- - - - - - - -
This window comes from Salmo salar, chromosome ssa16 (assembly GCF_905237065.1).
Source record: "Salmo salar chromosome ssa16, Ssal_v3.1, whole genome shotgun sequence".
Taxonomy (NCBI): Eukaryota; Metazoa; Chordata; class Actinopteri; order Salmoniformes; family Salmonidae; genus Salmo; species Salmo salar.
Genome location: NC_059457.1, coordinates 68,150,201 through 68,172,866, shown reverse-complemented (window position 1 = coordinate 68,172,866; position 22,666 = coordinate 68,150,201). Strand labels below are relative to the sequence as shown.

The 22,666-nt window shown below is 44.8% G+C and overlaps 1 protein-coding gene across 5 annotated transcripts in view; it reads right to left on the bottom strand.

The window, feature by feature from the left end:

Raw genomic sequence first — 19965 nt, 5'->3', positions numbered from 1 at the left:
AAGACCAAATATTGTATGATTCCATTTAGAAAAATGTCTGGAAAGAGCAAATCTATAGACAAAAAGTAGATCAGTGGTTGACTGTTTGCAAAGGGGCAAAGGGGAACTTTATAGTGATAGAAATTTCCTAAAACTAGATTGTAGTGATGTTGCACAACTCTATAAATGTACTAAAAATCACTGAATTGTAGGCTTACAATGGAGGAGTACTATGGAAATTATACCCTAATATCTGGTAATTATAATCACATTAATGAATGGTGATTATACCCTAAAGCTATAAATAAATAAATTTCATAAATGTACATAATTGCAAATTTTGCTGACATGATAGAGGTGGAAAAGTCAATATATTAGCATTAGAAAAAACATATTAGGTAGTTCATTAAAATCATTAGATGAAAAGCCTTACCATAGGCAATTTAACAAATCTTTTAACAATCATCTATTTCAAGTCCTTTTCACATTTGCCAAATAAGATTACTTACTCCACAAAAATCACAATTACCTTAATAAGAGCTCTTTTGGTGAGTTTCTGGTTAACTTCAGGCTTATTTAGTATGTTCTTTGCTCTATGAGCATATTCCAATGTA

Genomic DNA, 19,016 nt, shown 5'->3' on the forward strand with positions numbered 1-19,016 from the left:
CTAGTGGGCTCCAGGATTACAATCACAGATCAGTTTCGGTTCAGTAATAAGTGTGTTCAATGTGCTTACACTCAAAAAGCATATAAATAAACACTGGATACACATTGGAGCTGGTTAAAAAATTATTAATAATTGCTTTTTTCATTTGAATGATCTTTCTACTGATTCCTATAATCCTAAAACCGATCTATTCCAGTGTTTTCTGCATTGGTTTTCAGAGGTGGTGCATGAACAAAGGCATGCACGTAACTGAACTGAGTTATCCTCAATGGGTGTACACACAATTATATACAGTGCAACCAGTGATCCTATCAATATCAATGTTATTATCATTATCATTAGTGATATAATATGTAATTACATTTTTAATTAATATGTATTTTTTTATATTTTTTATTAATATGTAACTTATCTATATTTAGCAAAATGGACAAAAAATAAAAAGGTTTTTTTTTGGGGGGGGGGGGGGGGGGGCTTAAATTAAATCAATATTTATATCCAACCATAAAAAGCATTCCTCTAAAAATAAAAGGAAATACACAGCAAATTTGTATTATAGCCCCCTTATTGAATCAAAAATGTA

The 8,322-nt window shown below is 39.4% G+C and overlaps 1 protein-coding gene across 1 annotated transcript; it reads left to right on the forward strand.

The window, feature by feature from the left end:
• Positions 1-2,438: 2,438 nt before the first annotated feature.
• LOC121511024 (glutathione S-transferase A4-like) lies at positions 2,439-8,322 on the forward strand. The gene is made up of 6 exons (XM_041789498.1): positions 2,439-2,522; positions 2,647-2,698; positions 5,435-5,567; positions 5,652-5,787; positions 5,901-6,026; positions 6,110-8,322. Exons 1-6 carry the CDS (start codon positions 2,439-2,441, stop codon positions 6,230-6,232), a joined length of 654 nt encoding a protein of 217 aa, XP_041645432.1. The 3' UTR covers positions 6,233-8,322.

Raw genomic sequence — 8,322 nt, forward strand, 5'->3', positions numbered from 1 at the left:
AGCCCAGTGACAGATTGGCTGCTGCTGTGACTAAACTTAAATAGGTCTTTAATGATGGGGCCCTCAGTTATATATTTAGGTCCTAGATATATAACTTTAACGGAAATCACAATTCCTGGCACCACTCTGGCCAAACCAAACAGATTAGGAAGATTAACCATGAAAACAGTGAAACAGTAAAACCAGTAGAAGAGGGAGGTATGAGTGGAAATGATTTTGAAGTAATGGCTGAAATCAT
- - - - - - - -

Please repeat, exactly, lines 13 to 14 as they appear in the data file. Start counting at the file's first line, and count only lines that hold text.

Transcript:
• Positions 1-2,438: 2,438 nt before the first annotated feature.
• LOC121511024 (glutathione S-transferase A4-like) lies at positions 2,439-8,322 on the forward strand. The gene is made up of 6 exons (XM_041789498.1): positions 2,439-2,522; positions 2,647-2,698; positions 5,435-5,567; positions 5,652-5,787; positions 5,901-6,026; positions 6,110-8,322. Exons 1-6 carry the CDS (start codon positions 2,439-2,441, stop codon positions 6,230-6,232), a joined length of 654 nt encoding a protein of 217 aa, XP_041645432.1. The 3' UTR covers positions 6,233-8,322.